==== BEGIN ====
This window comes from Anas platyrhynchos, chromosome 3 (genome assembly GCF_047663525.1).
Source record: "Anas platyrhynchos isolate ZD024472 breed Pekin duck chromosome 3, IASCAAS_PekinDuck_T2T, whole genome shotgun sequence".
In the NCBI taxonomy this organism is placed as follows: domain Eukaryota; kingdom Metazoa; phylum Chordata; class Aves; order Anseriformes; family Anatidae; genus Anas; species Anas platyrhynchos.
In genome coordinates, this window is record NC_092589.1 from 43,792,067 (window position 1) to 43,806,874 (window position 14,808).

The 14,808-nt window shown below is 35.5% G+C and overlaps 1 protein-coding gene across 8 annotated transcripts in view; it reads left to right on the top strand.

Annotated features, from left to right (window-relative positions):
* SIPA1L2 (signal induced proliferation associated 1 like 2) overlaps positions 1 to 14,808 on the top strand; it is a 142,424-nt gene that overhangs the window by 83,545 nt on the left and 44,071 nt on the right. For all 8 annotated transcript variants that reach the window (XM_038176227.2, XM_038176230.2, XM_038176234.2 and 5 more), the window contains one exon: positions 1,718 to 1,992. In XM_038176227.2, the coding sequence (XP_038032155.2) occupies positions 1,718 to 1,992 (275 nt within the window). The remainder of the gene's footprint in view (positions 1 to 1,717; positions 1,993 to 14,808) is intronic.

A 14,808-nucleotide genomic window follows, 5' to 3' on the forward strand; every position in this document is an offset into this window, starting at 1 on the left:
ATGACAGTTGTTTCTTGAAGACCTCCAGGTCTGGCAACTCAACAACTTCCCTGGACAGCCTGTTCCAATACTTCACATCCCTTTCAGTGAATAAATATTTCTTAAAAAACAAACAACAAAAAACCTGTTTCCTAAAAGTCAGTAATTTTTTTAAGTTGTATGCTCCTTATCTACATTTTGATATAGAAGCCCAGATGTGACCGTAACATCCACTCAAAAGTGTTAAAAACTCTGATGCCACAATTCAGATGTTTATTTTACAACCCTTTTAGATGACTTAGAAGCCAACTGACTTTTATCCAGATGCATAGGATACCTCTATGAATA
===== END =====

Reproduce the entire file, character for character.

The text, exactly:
This window comes from Anas platyrhynchos, chromosome 3 (genome assembly GCF_047663525.1).
Source record: "Anas platyrhynchos isolate ZD024472 breed Pekin duck chromosome 3, IASCAAS_PekinDuck_T2T, whole genome shotgun sequence".
In the NCBI taxonomy this organism is placed as follows: domain Eukaryota; kingdom Metazoa; phylum Chordata; class Aves; order Anseriformes; family Anatidae; genus Anas; species Anas platyrhynchos.
In genome coordinates, this window is record NC_092589.1 from 43,792,067 (window position 1) to 43,806,874 (window position 14,808).

The 14,808-nt window shown below is 35.5% G+C and overlaps 1 protein-coding gene across 8 annotated transcripts in view; it reads left to right on the top strand.

Annotated features, from left to right (window-relative positions):
* SIPA1L2 (signal induced proliferation associated 1 like 2) overlaps positions 1 to 14,808 on the top strand; it is a 142,424-nt gene that overhangs the window by 83,545 nt on the left and 44,071 nt on the right. For all 8 annotated transcript variants that reach the window (XM_038176227.2, XM_038176230.2, XM_038176234.2 and 5 more), the window contains one exon: positions 1,718 to 1,992. In XM_038176227.2, the coding sequence (XP_038032155.2) occupies positions 1,718 to 1,992 (275 nt within the window). The remainder of the gene's footprint in view (positions 1 to 1,717; positions 1,993 to 14,808) is intronic.

A 14,808-nucleotide genomic window follows, 5' to 3' on the forward strand; every position in this document is an offset into this window, starting at 1 on the left:
ATGACAGTTGTTTCTTGAAGACCTCCAGGTCTGGCAACTCAACAACTTCCCTGGACAGCCTGTTCCAATACTTCACATCCCTTTCAGTGAATAAATATTTCTTAAAAAACAAACAACAAAAAACCTGTTTCCTAAAAGTCAGTAATTTTTTTAAGTTGTATGCTCCTTATCTACATTTTGATATAGAAGCCCAGATGTGACCGTAACATCCACTCAAAAGTGTTAAAAACTCTGATGCCACAATTCAGATGTTTATTTTACAACCCTTTTAGATGACTTAGAAGCCAACTGACTTTTATCCAGATGCATAGGATACCTCTATGAATA